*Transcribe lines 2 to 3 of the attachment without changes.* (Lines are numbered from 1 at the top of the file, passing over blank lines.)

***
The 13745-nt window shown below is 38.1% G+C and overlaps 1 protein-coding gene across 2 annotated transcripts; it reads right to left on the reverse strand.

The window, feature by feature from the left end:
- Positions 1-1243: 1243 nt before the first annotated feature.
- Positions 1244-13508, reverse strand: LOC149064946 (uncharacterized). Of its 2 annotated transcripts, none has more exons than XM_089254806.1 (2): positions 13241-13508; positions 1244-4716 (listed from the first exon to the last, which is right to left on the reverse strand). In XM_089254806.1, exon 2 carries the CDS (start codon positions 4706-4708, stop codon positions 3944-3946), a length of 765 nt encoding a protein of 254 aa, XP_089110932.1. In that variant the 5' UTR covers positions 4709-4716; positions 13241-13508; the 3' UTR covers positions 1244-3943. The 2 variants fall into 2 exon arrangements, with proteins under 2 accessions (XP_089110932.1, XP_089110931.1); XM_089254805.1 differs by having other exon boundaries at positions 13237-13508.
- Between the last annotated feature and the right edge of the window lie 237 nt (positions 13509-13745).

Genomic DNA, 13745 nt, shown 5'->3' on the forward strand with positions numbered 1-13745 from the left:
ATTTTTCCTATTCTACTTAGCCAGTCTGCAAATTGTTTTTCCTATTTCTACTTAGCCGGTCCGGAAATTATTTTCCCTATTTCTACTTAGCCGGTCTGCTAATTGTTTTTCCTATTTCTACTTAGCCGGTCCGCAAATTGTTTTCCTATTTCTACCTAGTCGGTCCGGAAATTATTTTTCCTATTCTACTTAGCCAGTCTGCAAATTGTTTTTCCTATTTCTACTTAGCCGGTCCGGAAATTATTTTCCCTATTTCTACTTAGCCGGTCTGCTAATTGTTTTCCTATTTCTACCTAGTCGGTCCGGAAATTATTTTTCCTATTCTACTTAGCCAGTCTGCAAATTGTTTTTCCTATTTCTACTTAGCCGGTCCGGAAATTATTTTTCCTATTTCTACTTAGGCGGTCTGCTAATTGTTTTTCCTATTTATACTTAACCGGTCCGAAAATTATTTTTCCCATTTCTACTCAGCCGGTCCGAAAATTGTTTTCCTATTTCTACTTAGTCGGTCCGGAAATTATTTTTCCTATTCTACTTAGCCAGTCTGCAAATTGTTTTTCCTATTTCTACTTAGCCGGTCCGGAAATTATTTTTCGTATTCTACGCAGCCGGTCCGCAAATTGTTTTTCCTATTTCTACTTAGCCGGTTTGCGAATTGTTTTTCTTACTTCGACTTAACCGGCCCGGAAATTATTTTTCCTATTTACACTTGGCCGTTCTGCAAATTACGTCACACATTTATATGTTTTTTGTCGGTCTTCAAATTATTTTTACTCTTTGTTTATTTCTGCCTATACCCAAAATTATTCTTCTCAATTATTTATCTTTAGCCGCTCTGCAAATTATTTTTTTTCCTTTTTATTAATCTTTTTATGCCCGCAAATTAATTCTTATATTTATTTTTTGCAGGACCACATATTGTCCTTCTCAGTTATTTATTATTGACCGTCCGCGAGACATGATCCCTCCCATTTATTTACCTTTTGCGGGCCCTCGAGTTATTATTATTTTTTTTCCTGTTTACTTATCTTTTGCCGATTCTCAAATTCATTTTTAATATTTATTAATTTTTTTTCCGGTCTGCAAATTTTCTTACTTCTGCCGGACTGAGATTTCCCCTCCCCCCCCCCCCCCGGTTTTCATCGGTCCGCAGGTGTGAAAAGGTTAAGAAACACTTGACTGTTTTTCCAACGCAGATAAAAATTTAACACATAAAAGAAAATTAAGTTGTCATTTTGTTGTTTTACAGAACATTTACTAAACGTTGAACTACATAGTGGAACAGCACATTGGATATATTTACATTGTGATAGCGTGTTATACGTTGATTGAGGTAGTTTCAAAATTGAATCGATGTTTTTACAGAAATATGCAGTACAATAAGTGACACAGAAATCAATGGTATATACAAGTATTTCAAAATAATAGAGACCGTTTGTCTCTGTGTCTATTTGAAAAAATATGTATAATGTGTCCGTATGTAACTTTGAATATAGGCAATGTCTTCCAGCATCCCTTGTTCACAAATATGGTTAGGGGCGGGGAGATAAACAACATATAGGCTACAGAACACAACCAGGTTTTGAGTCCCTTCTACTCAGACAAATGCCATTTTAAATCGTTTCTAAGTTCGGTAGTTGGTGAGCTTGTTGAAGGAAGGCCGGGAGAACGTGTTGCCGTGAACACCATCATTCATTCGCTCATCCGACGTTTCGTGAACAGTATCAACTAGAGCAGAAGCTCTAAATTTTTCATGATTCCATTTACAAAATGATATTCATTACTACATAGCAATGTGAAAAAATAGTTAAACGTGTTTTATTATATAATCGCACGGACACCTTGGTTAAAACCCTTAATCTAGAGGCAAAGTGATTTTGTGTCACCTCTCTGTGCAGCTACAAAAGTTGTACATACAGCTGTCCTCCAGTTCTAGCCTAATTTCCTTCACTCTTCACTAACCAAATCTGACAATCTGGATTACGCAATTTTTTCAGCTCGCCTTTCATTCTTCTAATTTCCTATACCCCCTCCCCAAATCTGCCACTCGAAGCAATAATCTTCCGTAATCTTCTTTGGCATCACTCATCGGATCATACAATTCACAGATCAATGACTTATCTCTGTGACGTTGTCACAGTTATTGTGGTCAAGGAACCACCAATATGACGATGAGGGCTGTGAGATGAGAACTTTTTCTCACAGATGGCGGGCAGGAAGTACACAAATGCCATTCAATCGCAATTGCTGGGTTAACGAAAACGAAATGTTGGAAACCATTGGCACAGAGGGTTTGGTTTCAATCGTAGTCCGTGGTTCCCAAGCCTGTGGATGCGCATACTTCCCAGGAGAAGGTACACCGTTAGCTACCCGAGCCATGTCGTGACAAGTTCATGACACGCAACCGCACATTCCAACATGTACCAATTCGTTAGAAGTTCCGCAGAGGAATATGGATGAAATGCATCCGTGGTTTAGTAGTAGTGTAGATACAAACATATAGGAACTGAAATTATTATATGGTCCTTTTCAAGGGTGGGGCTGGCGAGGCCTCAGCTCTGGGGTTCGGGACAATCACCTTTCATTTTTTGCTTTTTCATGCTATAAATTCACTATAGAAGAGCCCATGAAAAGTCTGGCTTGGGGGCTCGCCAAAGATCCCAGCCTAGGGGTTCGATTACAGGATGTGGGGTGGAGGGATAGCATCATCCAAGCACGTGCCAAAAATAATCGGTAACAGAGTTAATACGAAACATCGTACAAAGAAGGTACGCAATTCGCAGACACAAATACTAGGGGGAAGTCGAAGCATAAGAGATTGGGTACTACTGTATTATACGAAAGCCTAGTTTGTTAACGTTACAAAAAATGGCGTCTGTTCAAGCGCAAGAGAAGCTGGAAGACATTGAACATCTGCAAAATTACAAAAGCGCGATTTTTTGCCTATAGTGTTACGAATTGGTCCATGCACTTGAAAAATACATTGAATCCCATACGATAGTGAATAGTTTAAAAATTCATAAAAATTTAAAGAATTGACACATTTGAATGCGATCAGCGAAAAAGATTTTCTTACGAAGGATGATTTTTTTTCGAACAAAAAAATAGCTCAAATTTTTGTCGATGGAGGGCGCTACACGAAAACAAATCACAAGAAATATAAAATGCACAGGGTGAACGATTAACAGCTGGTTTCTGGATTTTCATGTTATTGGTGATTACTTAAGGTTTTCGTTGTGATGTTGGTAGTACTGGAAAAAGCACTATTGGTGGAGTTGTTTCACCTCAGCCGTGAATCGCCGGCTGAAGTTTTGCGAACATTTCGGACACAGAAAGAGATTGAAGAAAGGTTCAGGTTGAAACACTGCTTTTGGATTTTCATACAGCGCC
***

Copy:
The window, feature by feature from the left end:
- Positions 1-1243: 1243 nt before the first annotated feature.